Six illustrations accompany cloud security best practices for individuals that can help with their defense against today’s cloud security threats.


Now that you have a grasp of the different cloud security risks that could compromise your data stored in the cloud, here are a few cloud security solutions and best practices that can help fend off those unforeseen and emerging threats.  

1. Back up your data 

One way to ensure you’re not losing or misplacing any of your information is by performing data backups. Using tools like external hard drives and flash drives can help guarantee you’re well prepared with duplicates in case of an emergency. 

2. Practice password hygiene 

Creating thoughtfully crafted and unique passwords is imperative for not only your cloud security but also for the Cyber Safety of all your devices and networks. Differentiated passwords can help safeguard your information from cyberattacks like password spraying and credential stuffing — both of which use previously recorded passwords to break into user accounts.  

3. Use a VPN to encrypt your data 

Encryption is a cloud security tool that businesses and individuals can use to prevent unauthorized cloud network access. With the help of VPNs and other encryption tools, you are able to mask your IP address to hide your cloud traffic and network activity. This gives you a sense of anonymity, especially if you happen to be using a public Wi-Fi connection.

4. Monitor your network regularly 

People at home and in the office have a responsibility to monitor the traffic on their servers and networks. This can help you identify suspicious activity and take action if you find any of your devices or cloud storage systems are compromised. 

5. Enable two-factor authentication 

When given the option, enabling two-factor authentication on your cloud network can add an extra layer of security for the data you want to protect. The use of biometrics — for example, fingerprint scans and facial recognition — can make forging someone’s identity incredibly difficult.  

6. Download antivirus software 

Antivirus software can support you in your efforts of improving your cloud security by helping you potentially spot cloud-native breaches and other infectious threats early on. 

Six illustrations accompany cloud security best practices for businesses that can help with their defense against today’s cloud security threats.


7. Regulate access to data  

Using data security policies to limit who can access cloud data and where can help protect against potential unauthorized users. It also works to lessen the risk of insider threats compromising valued data. 

8. Perform risk assessments 

Businesses should use risk assessments to evaluate the areas of their company that are vulnerable to cyberthreats. To improve cloud security, update these assessments to include the cloud service used and evaluate how workers operate the system daily. By taking this extra step, you’ll have a deep understanding of the potential risk factors impeding on the cybersecurity of your cloud environment.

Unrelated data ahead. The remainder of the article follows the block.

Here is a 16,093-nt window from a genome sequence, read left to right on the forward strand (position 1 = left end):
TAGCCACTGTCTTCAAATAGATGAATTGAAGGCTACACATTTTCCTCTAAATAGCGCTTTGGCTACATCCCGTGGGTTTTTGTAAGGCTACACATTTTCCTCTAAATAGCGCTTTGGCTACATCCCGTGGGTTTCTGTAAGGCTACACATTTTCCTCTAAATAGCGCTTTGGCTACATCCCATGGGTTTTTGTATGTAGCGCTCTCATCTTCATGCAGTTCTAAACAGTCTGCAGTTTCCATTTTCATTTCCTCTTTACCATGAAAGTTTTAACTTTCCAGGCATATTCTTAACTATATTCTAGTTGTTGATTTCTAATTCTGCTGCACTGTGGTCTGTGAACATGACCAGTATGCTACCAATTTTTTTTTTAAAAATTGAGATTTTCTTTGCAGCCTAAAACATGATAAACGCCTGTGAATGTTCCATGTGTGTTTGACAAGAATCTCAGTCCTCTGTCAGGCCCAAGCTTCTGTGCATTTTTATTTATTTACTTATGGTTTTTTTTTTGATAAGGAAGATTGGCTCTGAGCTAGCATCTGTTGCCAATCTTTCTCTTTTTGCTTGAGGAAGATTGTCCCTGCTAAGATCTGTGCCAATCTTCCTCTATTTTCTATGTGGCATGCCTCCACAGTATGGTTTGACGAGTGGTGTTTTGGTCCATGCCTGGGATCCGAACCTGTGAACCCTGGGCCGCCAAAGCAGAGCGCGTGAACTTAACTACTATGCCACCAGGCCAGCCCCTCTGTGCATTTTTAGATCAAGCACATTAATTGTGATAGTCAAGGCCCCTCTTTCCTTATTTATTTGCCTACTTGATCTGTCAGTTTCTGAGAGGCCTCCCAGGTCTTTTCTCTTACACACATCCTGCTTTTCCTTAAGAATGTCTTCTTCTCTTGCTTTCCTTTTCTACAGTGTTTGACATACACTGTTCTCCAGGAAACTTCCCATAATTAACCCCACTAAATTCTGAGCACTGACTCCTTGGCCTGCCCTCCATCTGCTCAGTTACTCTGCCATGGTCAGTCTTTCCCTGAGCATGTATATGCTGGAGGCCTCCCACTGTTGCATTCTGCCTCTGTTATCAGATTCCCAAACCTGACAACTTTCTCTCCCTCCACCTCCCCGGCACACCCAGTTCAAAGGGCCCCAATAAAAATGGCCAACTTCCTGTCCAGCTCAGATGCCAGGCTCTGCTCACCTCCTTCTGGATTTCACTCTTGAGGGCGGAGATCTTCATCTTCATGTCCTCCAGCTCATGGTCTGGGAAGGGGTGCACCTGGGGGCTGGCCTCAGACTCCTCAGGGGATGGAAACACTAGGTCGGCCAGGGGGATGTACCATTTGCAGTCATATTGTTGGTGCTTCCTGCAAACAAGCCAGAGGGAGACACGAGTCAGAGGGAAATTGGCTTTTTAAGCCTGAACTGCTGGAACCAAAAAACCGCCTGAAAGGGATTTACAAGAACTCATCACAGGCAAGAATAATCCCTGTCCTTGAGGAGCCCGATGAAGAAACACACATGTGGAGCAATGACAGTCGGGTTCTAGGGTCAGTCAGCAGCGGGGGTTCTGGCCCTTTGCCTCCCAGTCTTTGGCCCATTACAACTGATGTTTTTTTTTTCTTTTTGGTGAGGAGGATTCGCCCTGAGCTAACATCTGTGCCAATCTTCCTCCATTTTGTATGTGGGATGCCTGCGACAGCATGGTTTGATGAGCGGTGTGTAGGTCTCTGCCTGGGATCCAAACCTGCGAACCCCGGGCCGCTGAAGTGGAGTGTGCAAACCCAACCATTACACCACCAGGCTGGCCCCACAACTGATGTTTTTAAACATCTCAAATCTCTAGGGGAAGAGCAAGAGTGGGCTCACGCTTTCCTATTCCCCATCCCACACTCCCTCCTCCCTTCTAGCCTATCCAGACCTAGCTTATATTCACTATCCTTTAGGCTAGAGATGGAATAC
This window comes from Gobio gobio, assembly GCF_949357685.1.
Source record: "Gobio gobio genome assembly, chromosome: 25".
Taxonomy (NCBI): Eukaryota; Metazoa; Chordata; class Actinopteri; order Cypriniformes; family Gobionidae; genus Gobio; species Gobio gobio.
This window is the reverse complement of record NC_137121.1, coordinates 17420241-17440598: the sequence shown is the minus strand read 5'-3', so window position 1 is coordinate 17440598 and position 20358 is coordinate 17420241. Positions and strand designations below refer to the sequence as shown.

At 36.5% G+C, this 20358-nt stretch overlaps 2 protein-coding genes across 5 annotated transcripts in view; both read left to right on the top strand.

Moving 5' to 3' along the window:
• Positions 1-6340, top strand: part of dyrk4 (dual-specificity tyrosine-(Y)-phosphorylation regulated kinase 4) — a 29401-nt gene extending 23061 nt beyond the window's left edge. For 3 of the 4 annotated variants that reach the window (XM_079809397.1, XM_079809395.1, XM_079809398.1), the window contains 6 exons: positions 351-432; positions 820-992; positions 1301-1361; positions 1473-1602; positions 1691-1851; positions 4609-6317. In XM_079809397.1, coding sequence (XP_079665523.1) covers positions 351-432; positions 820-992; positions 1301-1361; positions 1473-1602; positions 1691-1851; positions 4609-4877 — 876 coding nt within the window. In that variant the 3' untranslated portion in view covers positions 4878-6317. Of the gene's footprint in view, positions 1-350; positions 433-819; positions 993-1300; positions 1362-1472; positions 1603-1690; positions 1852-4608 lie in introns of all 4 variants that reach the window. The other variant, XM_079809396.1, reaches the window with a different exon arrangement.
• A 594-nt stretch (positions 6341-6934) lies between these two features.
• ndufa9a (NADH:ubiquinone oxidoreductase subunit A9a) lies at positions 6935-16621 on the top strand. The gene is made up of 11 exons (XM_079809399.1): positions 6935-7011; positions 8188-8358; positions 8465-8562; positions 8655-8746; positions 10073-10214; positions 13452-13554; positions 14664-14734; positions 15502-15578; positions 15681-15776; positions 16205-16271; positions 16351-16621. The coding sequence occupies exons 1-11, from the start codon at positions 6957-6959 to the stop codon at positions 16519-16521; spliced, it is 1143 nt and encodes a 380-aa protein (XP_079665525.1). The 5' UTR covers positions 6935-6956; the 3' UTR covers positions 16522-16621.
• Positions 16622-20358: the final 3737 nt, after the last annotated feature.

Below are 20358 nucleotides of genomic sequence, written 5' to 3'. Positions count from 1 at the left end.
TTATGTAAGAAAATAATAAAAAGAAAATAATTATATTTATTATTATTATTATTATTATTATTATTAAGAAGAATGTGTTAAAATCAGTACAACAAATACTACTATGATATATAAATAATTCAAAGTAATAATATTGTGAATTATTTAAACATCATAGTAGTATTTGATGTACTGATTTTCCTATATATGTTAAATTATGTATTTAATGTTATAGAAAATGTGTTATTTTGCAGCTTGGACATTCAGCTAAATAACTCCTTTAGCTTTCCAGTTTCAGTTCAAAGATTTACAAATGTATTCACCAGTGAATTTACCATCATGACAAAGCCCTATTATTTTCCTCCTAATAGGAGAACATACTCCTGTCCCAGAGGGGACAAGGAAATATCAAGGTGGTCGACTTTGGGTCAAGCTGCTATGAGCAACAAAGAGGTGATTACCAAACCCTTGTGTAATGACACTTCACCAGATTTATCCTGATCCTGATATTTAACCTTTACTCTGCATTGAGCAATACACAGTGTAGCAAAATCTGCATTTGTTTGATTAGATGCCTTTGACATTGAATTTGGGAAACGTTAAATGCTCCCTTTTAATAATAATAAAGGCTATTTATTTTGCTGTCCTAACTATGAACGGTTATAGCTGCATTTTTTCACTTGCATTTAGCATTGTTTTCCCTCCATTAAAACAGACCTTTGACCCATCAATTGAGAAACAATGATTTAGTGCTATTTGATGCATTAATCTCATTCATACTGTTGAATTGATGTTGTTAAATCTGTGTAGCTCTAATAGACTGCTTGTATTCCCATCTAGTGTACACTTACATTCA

9. Incorporate application programming interfaces (APIs)  

Having a full view of how CSPs manage a business’s data is valuable when it comes to cloud security because it allows them to see where their strengths and weaknesses lie. An application programming interface (API) is software that allows this insight by connecting to cloud services and reporting back on certain kinds of cloud activity. With the help of APIs, companies can understand where they can locate their data in the cloud, who’s accessing data and when, along with where users download and share that information. 

10. Modify security permissions  

Modifying default security permissions like sharing capabilities and access controls set by CSPs can help configure your cloud network to your security needs as a person or business. It’s best to set restrictions regarding who can download and view cloud data and where.

11. Remain compliant with regulations  

Before committing to a CSP as a business, it’s imperative to make sure that the cloud service adheres to government and industry standards in an effort to avoid legal troubles. The Health Insurance Portability and Accountability Act (HIPAA) and the Sarbanes-Oxley Act require businesses to follow specific guidelines when it comes to the storage and sharing of customer data.

12. Automate cloud security monitoring  

Businesses storing large amounts of information could benefit from automating the practice of assessing cloud security risks. You can accomplish this by investing in cloud security solutions that autonomously identify and remedy security risks for you, allowing you to focus on other critical business operations. 

Now that you’ve found your answer to “what is cloud security?,” you can move forward knowing you can protect yourself from the tricks used to compromise the data you’ve stored in the cloud. Take advantage of the solutions and best practices listed to maintain the Cyber Safe lifestyle you know you deserve. Hey, protecting your precious data isn't something to have your head in the clouds about.

Cyber threats have evolved, and so have we.

Norton 360™ with LifeLock™, all-in-one, comprehensive protection against viruses, malware, identity theft, online tracking and much, much more.

Try Norton 360 with Lifelock.


Editorial note: Our articles provide educational information for you. NortonLifeLock offerings may not cover or protect against every type of crime, fraud, or threat we write about. Our goal is to increase awareness about cyber safety. Please review complete Terms during enrollment or setup. Remember that no one can prevent all identity theft or cybercrime, and that LifeLock does not monitor all transactions at all businesses.

Copyright © 2021 NortonLifeLock Inc. All rights reserved. NortonLifeLock, the NortonLifeLock Logo, the Checkmark Logo, Norton, LifeLock, and the LockMan Logo are trademarks or registered trademarks of NortonLifeLock Inc. or its affiliates in the United States and other countries. Firefox is a trademark of Mozilla Foundation. Android, Google Chrome, Google Play and the Google Play logo are trademarks of Google, LLC. Mac, iPhone, iPad, Apple and the Apple logo are trademarks of Apple Inc., registered in the U.S. and other countries. App Store is a service mark of Apple Inc. Alexa and all related logos are trademarks of Amazon.com, Inc. or its affiliates. Microsoft and the Window logo are trademarks of Microsoft Corporation in the U.S. and other countries. The Android robot is reproduced or modified from work created and shared by Google and used according to terms described in the Creative Commons 3.0 Attribution License. Other names may be trademarks of their respective owners.